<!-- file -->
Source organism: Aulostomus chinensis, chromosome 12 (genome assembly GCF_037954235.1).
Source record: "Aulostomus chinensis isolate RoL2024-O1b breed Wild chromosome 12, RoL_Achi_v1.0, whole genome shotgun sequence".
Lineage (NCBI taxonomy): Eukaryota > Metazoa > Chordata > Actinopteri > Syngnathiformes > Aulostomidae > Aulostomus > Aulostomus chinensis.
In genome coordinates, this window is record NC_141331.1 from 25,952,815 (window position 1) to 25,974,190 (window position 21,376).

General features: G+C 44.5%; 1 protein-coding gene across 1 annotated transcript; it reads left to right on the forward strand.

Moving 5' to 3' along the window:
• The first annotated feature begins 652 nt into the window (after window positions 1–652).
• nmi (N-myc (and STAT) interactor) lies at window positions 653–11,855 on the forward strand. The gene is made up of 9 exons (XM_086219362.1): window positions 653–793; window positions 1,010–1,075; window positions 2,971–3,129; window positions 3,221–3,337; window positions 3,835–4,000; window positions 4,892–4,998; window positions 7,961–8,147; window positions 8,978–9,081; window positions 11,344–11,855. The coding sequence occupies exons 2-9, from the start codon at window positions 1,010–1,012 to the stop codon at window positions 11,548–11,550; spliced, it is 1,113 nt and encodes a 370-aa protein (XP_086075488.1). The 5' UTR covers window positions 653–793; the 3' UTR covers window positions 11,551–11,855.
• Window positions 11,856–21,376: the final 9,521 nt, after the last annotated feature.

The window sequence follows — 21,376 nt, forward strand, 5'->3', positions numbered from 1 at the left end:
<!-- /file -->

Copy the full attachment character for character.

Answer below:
Source organism: Aulostomus chinensis, chromosome 12 (genome assembly GCF_037954235.1).
Source record: "Aulostomus chinensis isolate RoL2024-O1b breed Wild chromosome 12, RoL_Achi_v1.0, whole genome shotgun sequence".
Lineage (NCBI taxonomy): Eukaryota > Metazoa > Chordata > Actinopteri > Syngnathiformes > Aulostomidae > Aulostomus > Aulostomus chinensis.
In genome coordinates, this window is record NC_141331.1 from 25,952,815 (window position 1) to 25,974,190 (window position 21,376).

General features: G+C 44.5%; 1 protein-coding gene across 1 annotated transcript; it reads left to right on the forward strand.

Moving 5' to 3' along the window:
• The first annotated feature begins 652 nt into the window (after window positions 1–652).
• nmi (N-myc (and STAT) interactor) lies at window positions 653–11,855 on the forward strand. The gene is made up of 9 exons (XM_086219362.1): window positions 653–793; window positions 1,010–1,075; window positions 2,971–3,129; window positions 3,221–3,337; window positions 3,835–4,000; window positions 4,892–4,998; window positions 7,961–8,147; window positions 8,978–9,081; window positions 11,344–11,855. The coding sequence occupies exons 2-9, from the start codon at window positions 1,010–1,012 to the stop codon at window positions 11,548–11,550; spliced, it is 1,113 nt and encodes a 370-aa protein (XP_086075488.1). The 5' UTR covers window positions 653–793; the 3' UTR covers window positions 11,551–11,855.
• Window positions 11,856–21,376: the final 9,521 nt, after the last annotated feature.

The window sequence follows — 21,376 nt, forward strand, 5'->3', positions numbered from 1 at the left end: